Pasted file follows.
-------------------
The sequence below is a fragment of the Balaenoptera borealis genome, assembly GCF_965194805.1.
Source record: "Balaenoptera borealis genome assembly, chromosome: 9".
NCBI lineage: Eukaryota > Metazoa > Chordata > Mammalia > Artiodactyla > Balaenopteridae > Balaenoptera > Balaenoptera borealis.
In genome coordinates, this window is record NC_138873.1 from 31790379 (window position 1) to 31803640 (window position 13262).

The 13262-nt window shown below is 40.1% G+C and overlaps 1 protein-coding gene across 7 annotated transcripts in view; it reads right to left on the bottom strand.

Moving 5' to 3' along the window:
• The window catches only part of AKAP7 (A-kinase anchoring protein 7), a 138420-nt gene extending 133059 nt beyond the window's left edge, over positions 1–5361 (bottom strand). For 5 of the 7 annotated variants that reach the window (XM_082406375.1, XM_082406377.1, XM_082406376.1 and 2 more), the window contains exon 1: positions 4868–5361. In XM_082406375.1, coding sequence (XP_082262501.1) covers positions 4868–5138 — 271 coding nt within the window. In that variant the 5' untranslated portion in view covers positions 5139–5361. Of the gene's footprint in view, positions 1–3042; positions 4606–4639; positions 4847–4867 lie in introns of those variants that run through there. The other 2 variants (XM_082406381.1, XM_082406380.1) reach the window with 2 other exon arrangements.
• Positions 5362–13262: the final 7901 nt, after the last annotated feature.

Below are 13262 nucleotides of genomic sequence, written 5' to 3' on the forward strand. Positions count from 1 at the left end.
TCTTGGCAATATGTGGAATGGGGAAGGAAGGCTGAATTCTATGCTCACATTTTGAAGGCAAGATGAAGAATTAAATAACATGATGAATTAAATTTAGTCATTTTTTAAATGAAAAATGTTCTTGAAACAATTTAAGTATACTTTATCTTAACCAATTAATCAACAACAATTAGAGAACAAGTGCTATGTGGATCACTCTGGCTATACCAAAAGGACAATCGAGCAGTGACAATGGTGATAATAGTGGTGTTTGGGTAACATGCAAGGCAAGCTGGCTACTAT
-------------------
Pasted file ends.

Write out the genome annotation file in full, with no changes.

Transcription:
The sequence below is a fragment of the Balaenoptera borealis genome, assembly GCF_965194805.1.
Source record: "Balaenoptera borealis genome assembly, chromosome: 9".
NCBI lineage: Eukaryota > Metazoa > Chordata > Mammalia > Artiodactyla > Balaenopteridae > Balaenoptera > Balaenoptera borealis.
In genome coordinates, this window is record NC_138873.1 from 31790379 (window position 1) to 31803640 (window position 13262).

The 13262-nt window shown below is 40.1% G+C and overlaps 1 protein-coding gene across 7 annotated transcripts in view; it reads right to left on the bottom strand.

Moving 5' to 3' along the window:
• The window catches only part of AKAP7 (A-kinase anchoring protein 7), a 138420-nt gene extending 133059 nt beyond the window's left edge, over positions 1–5361 (bottom strand). For 5 of the 7 annotated variants that reach the window (XM_082406375.1, XM_082406377.1, XM_082406376.1 and 2 more), the window contains exon 1: positions 4868–5361. In XM_082406375.1, coding sequence (XP_082262501.1) covers positions 4868–5138 — 271 coding nt within the window. In that variant the 5' untranslated portion in view covers positions 5139–5361. Of the gene's footprint in view, positions 1–3042; positions 4606–4639; positions 4847–4867 lie in introns of those variants that run through there. The other 2 variants (XM_082406381.1, XM_082406380.1) reach the window with 2 other exon arrangements.
• Positions 5362–13262: the final 7901 nt, after the last annotated feature.

Below are 13262 nucleotides of genomic sequence, written 5' to 3' on the forward strand. Positions count from 1 at the left end.
TCTTGGCAATATGTGGAATGGGGAAGGAAGGCTGAATTCTATGCTCACATTTTGAAGGCAAGATGAAGAATTAAATAACATGATGAATTAAATTTAGTCATTTTTTAAATGAAAAATGTTCTTGAAACAATTTAAGTATACTTTATCTTAACCAATTAATCAACAACAATTAGAGAACAAGTGCTATGTGGATCACTCTGGCTATACCAAAAGGACAATCGAGCAGTGACAATGGTGATAATAGTGGTGTTTGGGTAACATGCAAGGCAAGCTGGCTACTAT